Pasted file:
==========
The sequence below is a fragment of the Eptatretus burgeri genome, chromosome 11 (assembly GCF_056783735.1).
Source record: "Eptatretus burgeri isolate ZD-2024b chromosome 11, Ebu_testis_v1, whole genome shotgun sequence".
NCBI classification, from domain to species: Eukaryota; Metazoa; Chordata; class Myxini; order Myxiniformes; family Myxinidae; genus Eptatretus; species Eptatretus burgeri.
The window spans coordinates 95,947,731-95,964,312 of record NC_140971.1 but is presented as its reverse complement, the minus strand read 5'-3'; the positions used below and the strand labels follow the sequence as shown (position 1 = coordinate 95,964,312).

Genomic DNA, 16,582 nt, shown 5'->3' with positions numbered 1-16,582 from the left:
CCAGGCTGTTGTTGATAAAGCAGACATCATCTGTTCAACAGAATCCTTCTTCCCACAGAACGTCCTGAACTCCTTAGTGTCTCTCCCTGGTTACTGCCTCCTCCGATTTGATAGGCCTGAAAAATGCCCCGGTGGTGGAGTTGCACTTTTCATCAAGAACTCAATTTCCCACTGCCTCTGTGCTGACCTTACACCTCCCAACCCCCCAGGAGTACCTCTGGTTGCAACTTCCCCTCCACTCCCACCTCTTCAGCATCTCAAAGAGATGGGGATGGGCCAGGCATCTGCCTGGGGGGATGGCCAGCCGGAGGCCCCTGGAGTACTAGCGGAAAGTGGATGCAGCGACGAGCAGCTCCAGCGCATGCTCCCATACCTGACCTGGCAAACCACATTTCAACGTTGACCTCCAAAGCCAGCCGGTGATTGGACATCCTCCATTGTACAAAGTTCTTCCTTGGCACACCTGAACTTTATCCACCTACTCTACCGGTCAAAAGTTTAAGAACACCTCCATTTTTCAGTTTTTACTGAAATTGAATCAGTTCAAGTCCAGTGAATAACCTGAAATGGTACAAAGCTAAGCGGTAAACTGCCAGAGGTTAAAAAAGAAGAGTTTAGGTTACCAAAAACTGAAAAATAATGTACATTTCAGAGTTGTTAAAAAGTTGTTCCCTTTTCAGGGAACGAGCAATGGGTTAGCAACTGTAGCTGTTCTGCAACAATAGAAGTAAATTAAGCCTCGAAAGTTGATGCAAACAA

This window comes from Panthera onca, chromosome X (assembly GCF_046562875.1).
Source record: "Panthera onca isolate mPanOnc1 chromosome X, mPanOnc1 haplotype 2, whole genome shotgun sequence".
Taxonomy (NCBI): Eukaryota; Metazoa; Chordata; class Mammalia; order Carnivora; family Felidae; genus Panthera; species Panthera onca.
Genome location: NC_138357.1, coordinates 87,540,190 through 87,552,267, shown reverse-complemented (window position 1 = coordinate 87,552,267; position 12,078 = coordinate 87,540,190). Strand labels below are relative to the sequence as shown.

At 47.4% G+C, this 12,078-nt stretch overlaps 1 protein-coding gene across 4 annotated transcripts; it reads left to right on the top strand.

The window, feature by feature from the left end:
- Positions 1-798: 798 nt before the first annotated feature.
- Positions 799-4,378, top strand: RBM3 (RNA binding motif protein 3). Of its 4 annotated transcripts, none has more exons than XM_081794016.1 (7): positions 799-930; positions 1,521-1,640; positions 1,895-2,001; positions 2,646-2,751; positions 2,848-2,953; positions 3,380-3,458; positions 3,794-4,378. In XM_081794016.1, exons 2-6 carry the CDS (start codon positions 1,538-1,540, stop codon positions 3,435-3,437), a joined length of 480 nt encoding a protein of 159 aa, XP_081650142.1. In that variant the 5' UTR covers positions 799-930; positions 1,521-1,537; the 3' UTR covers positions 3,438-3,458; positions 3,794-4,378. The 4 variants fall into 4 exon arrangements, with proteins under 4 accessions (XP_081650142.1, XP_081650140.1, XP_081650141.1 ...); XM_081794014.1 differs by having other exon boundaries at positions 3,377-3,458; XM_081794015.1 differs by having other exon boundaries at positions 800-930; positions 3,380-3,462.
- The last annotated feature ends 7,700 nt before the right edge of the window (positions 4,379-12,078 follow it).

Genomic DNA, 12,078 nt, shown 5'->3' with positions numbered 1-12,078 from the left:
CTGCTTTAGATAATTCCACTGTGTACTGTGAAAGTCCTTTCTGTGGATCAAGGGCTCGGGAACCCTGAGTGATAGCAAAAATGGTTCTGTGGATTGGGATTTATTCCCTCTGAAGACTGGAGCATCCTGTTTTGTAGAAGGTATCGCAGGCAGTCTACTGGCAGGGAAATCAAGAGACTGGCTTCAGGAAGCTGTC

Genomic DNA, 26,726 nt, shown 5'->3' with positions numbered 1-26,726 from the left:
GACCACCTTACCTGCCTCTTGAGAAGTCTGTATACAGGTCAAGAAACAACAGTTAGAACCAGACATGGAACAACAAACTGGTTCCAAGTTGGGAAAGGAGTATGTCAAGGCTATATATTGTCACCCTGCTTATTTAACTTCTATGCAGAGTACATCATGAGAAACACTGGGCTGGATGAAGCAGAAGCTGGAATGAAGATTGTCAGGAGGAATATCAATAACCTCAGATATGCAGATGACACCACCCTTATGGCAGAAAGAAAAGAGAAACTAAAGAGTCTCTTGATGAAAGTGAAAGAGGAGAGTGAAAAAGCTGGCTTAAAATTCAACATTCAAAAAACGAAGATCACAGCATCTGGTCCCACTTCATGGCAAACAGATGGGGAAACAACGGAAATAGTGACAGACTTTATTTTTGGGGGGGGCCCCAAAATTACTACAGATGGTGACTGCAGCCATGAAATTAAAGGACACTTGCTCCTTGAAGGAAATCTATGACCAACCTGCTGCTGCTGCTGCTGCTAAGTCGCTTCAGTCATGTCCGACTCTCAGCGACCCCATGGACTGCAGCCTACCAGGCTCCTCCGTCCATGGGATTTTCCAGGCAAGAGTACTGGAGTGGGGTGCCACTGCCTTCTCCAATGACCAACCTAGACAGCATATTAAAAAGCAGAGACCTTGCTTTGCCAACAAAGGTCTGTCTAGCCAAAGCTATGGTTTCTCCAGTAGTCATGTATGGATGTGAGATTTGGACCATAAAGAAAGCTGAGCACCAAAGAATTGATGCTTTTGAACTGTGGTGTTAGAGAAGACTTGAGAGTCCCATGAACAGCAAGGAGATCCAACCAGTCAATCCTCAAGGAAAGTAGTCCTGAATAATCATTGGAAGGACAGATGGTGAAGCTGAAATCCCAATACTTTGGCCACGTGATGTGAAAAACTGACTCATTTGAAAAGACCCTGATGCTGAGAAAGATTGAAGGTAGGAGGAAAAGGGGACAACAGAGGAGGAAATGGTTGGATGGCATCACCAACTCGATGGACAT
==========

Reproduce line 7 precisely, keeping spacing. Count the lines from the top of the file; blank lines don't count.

This window comes from Panthera onca, chromosome X (assembly GCF_046562875.1).